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                      But this is not a one-way street. You, too, need to be someone your team can rely on. They trust you to have their backs when a client is unreasonable, to know that the decisions they make are in your best interest, and to make good on your promises.

                      If you say you’ll attend an important meeting, be there. If your company makes a profit and you’ve said you’ll pay a bonus, pay it. The goodwill of your people is something you never want to test, let alone lose.

                      Be reliable; it’s astounding how much this motivates your people.

                      2. Create an Awesome Company Culture

                      There’s no denying that company culture trickles down from the top. Your leadership and attitude massively influences the attitudes, work ethic, and happiness of your staff. If you’re always stressed-out, overly demanding, and unreasonable, it’ll create tension in your office which will adversely affect your employees’ motivation levels.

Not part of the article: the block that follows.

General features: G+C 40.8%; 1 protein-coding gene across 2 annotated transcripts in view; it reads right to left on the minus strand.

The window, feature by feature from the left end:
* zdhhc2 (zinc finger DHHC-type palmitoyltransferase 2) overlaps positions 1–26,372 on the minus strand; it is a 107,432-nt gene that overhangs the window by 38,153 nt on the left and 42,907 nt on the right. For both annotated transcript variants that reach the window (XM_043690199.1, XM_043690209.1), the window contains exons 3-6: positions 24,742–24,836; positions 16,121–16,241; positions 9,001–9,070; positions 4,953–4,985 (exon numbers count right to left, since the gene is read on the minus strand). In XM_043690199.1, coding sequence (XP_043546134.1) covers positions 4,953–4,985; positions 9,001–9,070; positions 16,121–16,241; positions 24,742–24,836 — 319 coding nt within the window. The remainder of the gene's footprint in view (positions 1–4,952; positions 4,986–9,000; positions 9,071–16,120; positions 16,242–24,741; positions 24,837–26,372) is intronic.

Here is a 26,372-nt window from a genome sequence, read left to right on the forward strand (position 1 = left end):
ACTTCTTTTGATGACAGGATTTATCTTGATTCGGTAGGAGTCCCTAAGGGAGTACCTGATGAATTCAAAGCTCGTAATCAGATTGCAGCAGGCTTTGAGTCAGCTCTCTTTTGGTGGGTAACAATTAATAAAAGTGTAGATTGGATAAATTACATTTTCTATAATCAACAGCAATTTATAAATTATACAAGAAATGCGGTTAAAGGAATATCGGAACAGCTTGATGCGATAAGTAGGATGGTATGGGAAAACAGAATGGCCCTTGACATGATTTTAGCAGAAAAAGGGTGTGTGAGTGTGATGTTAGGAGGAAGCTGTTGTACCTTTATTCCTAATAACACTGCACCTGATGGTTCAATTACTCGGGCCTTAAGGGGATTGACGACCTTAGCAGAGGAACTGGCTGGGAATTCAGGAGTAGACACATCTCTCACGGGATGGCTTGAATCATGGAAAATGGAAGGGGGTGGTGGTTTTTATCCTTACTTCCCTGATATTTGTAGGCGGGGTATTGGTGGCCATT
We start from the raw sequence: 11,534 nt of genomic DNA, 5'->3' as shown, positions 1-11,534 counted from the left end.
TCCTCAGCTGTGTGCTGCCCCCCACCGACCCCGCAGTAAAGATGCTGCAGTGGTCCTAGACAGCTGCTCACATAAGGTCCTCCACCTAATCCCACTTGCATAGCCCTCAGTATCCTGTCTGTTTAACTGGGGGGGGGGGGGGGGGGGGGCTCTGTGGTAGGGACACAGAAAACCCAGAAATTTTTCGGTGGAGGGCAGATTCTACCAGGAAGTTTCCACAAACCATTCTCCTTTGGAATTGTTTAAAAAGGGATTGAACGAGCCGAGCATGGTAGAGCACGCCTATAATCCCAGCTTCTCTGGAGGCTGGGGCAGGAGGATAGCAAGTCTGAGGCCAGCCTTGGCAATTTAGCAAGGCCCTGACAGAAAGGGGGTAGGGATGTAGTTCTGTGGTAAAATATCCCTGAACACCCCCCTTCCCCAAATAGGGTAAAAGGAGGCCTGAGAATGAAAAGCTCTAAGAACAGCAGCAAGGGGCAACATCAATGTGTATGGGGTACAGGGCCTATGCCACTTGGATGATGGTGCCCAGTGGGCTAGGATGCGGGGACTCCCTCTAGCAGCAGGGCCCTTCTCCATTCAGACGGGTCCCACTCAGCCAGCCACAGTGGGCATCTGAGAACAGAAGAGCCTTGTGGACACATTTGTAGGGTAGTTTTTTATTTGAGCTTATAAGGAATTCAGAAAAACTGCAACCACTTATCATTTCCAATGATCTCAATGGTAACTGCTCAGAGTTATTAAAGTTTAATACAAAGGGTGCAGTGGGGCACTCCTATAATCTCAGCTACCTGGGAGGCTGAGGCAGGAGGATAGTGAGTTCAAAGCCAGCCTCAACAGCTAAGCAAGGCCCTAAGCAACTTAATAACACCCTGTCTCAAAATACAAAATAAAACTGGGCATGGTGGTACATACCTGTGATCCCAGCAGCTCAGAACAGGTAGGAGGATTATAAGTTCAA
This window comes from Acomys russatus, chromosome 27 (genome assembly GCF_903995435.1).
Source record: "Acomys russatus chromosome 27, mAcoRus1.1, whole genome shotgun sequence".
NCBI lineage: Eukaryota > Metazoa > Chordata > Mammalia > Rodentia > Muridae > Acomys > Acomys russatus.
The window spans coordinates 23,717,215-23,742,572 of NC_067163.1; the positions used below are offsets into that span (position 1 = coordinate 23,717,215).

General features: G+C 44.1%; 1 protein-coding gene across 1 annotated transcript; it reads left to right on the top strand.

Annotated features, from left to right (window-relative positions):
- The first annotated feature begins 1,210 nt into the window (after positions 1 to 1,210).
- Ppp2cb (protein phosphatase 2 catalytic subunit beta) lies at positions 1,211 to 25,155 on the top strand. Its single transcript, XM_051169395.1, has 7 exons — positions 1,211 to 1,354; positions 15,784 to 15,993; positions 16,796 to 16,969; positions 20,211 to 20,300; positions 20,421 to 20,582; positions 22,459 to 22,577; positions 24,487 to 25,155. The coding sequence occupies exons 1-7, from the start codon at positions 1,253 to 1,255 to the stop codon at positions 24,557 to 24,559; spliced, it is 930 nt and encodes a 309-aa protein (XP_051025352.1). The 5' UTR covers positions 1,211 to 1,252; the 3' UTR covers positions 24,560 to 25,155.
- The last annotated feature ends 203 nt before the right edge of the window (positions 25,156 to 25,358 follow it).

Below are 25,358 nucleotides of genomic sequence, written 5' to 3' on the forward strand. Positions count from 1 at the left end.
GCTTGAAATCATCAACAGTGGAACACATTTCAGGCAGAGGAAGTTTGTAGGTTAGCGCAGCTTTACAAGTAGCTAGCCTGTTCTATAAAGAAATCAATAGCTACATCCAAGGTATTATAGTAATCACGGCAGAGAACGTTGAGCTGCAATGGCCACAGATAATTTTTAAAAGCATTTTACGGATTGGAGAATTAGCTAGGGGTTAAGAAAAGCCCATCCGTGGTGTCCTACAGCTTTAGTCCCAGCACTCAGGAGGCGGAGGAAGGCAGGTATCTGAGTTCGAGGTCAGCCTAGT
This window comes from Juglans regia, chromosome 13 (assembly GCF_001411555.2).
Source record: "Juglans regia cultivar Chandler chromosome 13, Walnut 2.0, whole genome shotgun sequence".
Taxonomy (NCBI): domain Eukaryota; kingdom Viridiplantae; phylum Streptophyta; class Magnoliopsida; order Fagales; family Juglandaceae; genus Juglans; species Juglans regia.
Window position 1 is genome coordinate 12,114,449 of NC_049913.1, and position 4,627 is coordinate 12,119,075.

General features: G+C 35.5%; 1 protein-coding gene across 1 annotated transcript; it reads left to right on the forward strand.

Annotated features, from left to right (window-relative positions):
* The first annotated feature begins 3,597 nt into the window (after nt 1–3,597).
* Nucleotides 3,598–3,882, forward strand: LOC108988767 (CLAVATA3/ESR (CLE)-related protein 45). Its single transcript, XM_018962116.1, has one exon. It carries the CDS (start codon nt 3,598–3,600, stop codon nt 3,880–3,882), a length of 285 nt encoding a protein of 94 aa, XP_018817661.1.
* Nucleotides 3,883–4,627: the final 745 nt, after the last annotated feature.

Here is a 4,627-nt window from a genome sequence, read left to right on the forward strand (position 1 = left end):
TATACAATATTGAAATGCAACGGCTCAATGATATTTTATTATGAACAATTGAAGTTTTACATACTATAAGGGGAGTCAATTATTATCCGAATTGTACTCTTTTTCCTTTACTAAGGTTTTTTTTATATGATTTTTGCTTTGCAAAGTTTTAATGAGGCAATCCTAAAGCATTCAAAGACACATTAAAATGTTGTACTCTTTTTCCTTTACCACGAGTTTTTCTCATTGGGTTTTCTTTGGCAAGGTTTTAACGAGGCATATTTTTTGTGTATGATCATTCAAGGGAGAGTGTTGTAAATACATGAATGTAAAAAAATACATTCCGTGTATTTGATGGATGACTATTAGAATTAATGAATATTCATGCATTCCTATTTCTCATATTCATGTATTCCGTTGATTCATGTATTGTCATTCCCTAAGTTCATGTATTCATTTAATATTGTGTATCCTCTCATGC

In fact, the HAYS “US What People Want Survey” found that 47 percent of staff who are actively looking for a new job, pinpoint company culture as the driving force behind their reason to leave.

                      So if you have high staff turnover, you need to determine whether your company culture might be the motivating factor behind your churn rate.

                      Here are four ways to build a culture that keeps your employees highly motivated.

                      • Be conscious of the image you present. Your body language and attitude can positively or negatively impact your employees. So come to work energized. Be optimistic, friendly, and engaging—this enthusiasm will spill over to your people and motivate them to be more productive and efficient.
                      • Appreciate your people and be reasonable. Celebrate your team’s achievements. If they’re doing a good job, tell them. Encourage them to challenge themselves and try new things. And reward when deserved. If they’re struggling, help them. Work together to find solutions and be a sounding board for their ideas.